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DEVENS — The Devens Committee (DC) presented a draft closure process last week to the Devens Disposition Executive Board (DDEB) that calls for a comprehensive round of negotiations between all six stakeholders for Devens’ future.

The process is aimed squarely at the one remaining element the DC feels has not been clearly delineated. Specifically, decisions about disposition scenarios are being made almost extensively by one-to-one and one-to-two negotiating caucuses. It is also aimed at the direction taken by the DDEB’s Coordinating Committee (CC).

“Though this process has appeared to create some agreements, we feel it lacks the inclusiveness, transparency and efficiency to take us (to) the final steps to closure,” the DC proposal read.

The DC proposal calls for three to five negotiation sessions over a period of one month to be used to support the completion of all disposition steps prior to November.

When he presented the idea, DC member Phillip Crosby said, “I have expressed concern about how we have been evolving from my view mostly at the Coordinating Committee, and it’s served us quite well with (Harvard Selectman) Bill Marinelli being the engine.

“I have a continuing uneasiness about the last step,” Crosby said. “When the DC met with Harvard (last month) I was triggered at the agreement reached with MassDevelopment about housing. We can’t get consensus talking one on one when there may be other views.

Elements of the DC’s recommended process include:

* Examining all stakeholder interests and alignment groups based on degree of commonality.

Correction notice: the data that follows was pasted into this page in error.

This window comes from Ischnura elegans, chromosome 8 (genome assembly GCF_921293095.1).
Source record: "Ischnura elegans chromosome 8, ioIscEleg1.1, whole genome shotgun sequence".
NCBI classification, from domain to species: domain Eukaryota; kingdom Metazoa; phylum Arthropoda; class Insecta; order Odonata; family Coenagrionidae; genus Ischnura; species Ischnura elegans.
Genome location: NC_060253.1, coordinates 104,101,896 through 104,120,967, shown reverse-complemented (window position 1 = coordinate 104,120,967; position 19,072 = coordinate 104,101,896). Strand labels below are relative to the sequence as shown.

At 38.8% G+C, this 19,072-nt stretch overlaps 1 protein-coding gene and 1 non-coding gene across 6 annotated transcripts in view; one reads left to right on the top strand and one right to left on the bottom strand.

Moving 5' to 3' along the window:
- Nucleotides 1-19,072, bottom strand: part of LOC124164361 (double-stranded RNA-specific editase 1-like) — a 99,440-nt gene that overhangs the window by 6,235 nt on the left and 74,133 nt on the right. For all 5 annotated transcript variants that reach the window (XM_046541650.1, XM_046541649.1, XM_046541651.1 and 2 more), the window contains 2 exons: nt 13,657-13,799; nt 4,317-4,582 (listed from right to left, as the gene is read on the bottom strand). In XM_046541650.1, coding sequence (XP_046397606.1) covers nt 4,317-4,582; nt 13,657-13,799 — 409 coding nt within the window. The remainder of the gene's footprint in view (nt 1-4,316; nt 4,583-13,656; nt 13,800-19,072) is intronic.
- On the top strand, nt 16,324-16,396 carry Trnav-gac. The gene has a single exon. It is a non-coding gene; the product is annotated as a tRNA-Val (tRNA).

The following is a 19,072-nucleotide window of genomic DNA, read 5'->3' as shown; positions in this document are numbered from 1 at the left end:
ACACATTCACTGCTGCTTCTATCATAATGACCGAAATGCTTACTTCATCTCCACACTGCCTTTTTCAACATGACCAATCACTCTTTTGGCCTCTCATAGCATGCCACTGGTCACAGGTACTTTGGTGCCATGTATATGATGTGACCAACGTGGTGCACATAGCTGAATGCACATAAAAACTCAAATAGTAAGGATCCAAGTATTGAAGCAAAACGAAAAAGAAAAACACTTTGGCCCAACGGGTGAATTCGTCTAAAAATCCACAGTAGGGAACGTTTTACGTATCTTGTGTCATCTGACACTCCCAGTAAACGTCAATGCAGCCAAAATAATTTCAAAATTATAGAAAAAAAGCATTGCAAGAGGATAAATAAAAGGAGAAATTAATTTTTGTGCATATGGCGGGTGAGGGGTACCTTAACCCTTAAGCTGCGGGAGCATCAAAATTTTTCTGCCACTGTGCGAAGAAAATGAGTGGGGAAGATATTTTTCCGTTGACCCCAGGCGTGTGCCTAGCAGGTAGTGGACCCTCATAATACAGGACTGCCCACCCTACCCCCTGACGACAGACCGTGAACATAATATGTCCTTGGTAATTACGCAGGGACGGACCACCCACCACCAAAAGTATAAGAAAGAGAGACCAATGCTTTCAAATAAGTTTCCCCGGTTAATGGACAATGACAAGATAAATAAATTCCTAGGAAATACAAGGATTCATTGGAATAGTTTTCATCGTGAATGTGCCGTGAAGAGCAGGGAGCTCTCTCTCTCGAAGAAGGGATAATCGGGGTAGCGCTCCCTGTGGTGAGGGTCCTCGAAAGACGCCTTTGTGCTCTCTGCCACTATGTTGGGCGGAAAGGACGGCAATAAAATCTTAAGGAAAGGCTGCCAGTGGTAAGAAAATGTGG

* Seeking common elements in the interests.

* Identifying deal-breaker interests generally supported by all stakeholders.

* Re-examining currently advanced active disposition solutions and identifying potential others.

* Gathering information necessary to select three to five best chance solutions.

* Creating an evolution matrix against which all solutions are tested as being legitimately agreeable.

* Ranking them in order of success at achieving consensus.

* Narrowing them to one solution.

DDEB Chairman William Marshall asked if the DC recommended using the plan before general public hearings take place.

“In the end we have to be face to face,” Crosby said. “We’ve been taking one or two pieces out of the box and shaking them. This is a puzzle that must be put together with all the pieces.”

Crosby is not recommending discarding the on-going process, but to run the DC’s idea in parallel or perhaps use it as a last step.

DDEB Harvard representative William Ashe said one of the weaknesses in the current process is a lack of stated goals and objectives.

“They (goals and objectives) were in the first Re-use Plan and it has guided us for 10 years,” he said. “I don’t see what we’re doing here. Decisions are being made before reports and information are read in the papers. This isn’t the way it should go.

“What are the facts of the effect on neighbors, the water supply?” asked Ashe. “These are being affected by deal making.”

“I don’t think we’ve lost sight, but there are other aspirations of Devens residents and MassDevelopment that are additional dimensions,” Marinelli said. “This is not a bad thing.